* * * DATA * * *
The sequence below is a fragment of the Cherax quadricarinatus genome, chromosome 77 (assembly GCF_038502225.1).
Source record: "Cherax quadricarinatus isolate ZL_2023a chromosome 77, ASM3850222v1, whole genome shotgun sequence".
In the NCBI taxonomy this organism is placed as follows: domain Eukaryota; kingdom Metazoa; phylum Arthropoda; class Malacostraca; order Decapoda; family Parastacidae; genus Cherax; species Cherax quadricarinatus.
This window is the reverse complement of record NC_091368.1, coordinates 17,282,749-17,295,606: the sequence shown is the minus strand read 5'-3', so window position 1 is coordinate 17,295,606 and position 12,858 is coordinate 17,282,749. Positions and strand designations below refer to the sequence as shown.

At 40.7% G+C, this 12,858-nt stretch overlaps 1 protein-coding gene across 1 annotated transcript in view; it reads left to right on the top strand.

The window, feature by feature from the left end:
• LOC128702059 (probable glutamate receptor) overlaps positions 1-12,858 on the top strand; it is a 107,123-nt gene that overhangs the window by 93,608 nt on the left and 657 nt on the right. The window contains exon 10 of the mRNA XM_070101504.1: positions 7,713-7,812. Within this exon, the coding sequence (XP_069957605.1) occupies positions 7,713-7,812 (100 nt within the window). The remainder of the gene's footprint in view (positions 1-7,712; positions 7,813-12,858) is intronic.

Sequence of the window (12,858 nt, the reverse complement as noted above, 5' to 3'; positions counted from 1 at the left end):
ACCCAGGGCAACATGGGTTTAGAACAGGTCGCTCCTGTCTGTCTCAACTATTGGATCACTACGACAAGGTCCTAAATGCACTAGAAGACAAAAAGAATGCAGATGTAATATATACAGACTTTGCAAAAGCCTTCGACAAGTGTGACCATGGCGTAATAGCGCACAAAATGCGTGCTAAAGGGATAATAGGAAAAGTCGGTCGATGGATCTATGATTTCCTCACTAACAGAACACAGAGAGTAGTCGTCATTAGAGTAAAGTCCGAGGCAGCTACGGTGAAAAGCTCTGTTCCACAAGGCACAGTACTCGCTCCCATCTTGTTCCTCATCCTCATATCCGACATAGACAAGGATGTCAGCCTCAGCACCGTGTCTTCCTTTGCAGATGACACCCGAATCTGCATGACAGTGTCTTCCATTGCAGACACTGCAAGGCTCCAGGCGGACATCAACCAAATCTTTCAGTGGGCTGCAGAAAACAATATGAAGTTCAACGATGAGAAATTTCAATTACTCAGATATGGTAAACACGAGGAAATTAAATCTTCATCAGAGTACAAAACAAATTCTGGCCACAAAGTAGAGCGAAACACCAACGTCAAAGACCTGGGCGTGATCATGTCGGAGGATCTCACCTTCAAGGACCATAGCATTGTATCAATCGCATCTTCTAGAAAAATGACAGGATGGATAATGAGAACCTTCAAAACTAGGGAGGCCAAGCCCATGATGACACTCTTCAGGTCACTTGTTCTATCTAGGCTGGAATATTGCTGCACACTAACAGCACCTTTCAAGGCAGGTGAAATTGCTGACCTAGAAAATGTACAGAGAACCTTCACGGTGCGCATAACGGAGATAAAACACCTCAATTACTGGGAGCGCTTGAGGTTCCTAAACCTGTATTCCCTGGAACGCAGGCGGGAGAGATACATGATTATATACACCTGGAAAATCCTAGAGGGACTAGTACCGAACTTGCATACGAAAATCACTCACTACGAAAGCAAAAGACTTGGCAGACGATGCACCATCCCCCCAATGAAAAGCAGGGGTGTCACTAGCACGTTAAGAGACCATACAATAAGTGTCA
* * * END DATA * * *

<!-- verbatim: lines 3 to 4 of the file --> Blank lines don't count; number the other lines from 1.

In the NCBI taxonomy this organism is placed as follows: domain Eukaryota; kingdom Metazoa; phylum Arthropoda; class Malacostraca; order Decapoda; family Parastacidae; genus Cherax; species Cherax quadricarinatus.
This window is the reverse complement of record NC_091368.1, coordinates 17,282,749-17,295,606: the sequence shown is the minus strand read 5'-3', so window position 1 is coordinate 17,295,606 and position 12,858 is coordinate 17,282,749. Positions and strand designations below refer to the sequence as shown.